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And the second is like unto it, Thou shalt love thy

neighbour as thyself.

This is the latter part of our Saviour's answer to the question, which is the great commandment in the law ? He had already answered sufficiently, by saying, it was the love of God. But most of the Jews before whom he spoke, thought the best proof of their fulfilling that duty was a scrupulous exactness in some, or all of the ceremonial precepts that God had enjoined them. And on the merit of this, they indulged themselves in great hardness of heart, even towards their brethren of the same religion; and in utter disregard, if not implacable hatred, of all who were of a different religion, perhaps of a different sect only. So that, if he had carried his reply no further, his hearers, who had a zeal for God, but not according to knowledge*, would in all probability have understood him according to their own preconceived notions, and never have suspected him of designing to condemn their superstition and uncharitableness. Therefore he immediately subjoins, from the express words of Moses t, another commandment, which, if they misinterpreted the first, might shew them their mistake; and if they did not, would plainly appear, to any considerate person, like unto it in its nature, and second in its dignity and use; Thou shalt

+ Lev. xix. 18.

• Rom. X. 2.

love thy neighbour as thyself. But this also the Jews contrived to explain in a wrong manner, that they might gratify wrong inclinations. For which reason he took an opportunity to set them right. And besides the Jews, multitudes of others both before and ever since, have done the same thing. Nay some, not content with perverting, and so disobeying, have directly found fault with it.

Yet whoever believes in a wise and good Ruler of the world, must believe it to be his will, that humanity should be practised amongst men : and whoever feels in himself kind affections, must think the exercise of them his duty. But then doubts are raised, who are intitled to our kindness, and in what degree: both which points therefore the precept, now before us, briefly determines. And I shall explain and vindicate its determinations, by shewing you the meaning, first, of the word neighbour ; secondly, of the expression, loving him as ourselves : and proving in some measure all the way, but principally at the conclusion, the reasonableness and necessity of having so much regard for so many as the text requires.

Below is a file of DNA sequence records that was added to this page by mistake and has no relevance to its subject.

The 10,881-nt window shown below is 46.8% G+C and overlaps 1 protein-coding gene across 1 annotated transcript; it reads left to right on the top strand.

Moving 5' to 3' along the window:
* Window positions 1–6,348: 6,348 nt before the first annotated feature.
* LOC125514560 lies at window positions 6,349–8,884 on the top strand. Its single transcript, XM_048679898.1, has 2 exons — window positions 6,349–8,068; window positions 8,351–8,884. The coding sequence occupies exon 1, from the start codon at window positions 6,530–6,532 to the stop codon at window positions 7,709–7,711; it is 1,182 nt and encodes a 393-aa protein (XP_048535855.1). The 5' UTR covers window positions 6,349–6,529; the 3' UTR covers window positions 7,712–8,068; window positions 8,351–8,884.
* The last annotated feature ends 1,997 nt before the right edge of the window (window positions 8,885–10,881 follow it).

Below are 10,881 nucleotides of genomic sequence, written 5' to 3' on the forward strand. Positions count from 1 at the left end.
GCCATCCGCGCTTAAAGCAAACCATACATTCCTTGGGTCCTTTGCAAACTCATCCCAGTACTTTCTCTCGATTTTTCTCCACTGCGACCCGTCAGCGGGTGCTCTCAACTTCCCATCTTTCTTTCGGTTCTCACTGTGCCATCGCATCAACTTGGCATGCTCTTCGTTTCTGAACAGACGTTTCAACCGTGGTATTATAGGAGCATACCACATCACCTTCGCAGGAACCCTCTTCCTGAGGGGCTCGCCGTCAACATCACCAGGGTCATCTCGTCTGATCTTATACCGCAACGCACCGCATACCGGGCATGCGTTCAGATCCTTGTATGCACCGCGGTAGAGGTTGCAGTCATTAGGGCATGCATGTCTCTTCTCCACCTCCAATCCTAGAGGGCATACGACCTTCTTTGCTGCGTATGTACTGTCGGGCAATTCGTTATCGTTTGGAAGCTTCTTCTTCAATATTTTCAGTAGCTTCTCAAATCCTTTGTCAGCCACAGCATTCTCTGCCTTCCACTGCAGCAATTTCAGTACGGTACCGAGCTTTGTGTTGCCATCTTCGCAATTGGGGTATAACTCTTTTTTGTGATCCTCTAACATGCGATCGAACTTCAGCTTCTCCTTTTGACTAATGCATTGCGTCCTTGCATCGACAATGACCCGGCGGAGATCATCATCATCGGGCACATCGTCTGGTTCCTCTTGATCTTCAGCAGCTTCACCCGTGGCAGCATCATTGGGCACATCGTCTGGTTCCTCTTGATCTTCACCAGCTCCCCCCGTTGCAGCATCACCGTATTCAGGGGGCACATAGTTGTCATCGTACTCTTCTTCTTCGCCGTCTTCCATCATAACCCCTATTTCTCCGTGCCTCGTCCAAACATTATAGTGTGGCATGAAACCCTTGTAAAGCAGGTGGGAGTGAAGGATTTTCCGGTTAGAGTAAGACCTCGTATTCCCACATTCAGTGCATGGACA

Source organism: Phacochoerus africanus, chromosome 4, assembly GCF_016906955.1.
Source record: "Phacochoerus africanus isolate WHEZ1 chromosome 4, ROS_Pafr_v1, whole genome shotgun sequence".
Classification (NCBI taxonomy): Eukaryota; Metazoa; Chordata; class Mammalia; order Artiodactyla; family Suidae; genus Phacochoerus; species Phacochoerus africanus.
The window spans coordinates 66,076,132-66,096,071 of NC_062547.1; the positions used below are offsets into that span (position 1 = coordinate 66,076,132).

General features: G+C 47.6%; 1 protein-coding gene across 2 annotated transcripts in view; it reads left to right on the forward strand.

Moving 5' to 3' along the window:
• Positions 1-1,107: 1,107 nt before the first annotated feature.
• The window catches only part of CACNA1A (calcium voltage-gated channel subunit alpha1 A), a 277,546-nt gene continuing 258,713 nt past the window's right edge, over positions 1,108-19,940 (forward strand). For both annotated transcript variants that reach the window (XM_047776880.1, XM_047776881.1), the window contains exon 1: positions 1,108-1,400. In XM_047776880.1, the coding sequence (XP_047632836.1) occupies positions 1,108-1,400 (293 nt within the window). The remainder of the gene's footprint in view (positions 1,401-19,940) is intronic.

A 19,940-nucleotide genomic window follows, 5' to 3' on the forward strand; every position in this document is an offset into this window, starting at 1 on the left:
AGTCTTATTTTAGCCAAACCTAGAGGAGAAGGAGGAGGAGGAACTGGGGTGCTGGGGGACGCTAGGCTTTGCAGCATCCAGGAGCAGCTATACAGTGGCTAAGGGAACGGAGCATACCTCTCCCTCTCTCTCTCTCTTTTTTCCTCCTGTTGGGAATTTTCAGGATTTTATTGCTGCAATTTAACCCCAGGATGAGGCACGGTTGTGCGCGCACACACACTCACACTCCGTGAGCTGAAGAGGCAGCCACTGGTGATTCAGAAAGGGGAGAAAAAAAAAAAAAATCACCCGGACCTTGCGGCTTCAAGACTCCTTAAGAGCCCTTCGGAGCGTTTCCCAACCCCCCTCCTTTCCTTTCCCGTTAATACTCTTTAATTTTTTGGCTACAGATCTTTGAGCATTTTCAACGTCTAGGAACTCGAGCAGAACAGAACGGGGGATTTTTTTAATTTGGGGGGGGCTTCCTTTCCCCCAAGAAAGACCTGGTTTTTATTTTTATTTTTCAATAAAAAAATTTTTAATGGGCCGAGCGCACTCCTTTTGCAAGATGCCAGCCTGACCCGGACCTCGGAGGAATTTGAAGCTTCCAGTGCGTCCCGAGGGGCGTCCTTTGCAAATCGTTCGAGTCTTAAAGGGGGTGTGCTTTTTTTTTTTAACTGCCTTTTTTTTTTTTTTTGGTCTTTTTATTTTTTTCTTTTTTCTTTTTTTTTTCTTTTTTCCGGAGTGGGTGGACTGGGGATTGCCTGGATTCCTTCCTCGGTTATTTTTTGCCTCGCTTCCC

I. Our neighbour then commonly signifies in Scripture, and not seldom in heathen writers, every person who is placed within our reach and influence. Accordingly, St. Paul, instead of saying, he that loveth his neighbour, saith, he that loveth another, hath fulfilled the law*. We have usually the most frequent opportunities of doing good to those who live with us, or near us. But if any one, however distant from us, or unknown to us, particularly wants our help, he is, in effect, by that very thing, brought near us for the time, and put under our care. God's benevolence is absolutely universal: ours should be extended as far

Rom. xiii. 8.

as it can : and the extent of men's power being extremely various and uncertain; (for the meanest subject may sometimes, by one single discovery, do more general service to mankind, than the greatest monarch is capable of) the word neighbour hath this peculiar advantage, and therefore propriety, that it contracts or enlarges its signification, just as the case demands; and either takes in the extremities of the globe, or confines itself to our own home.

Some have carried their public-spiritedness too far; and piqued themselves on manifesting goodwill to their fellow-creatures, by undertakings out of their province, and even beyond their abilities; while their proper neighbours, those with whom they had close connexions, and their proper business, that which their circumstances bound them to mind, were disregarded : an injudicious conduct, when it proceeds from the best intentions; but highly blameable, if vanity, or a meddling temper, be the source of it: on which head these persons would do well to examine themselves. But the far more ordinary fault is the opposite one : narrowing the bounds of our friendly dispositions; and excluding those from the benefit of being our neighbours, who have a right to it.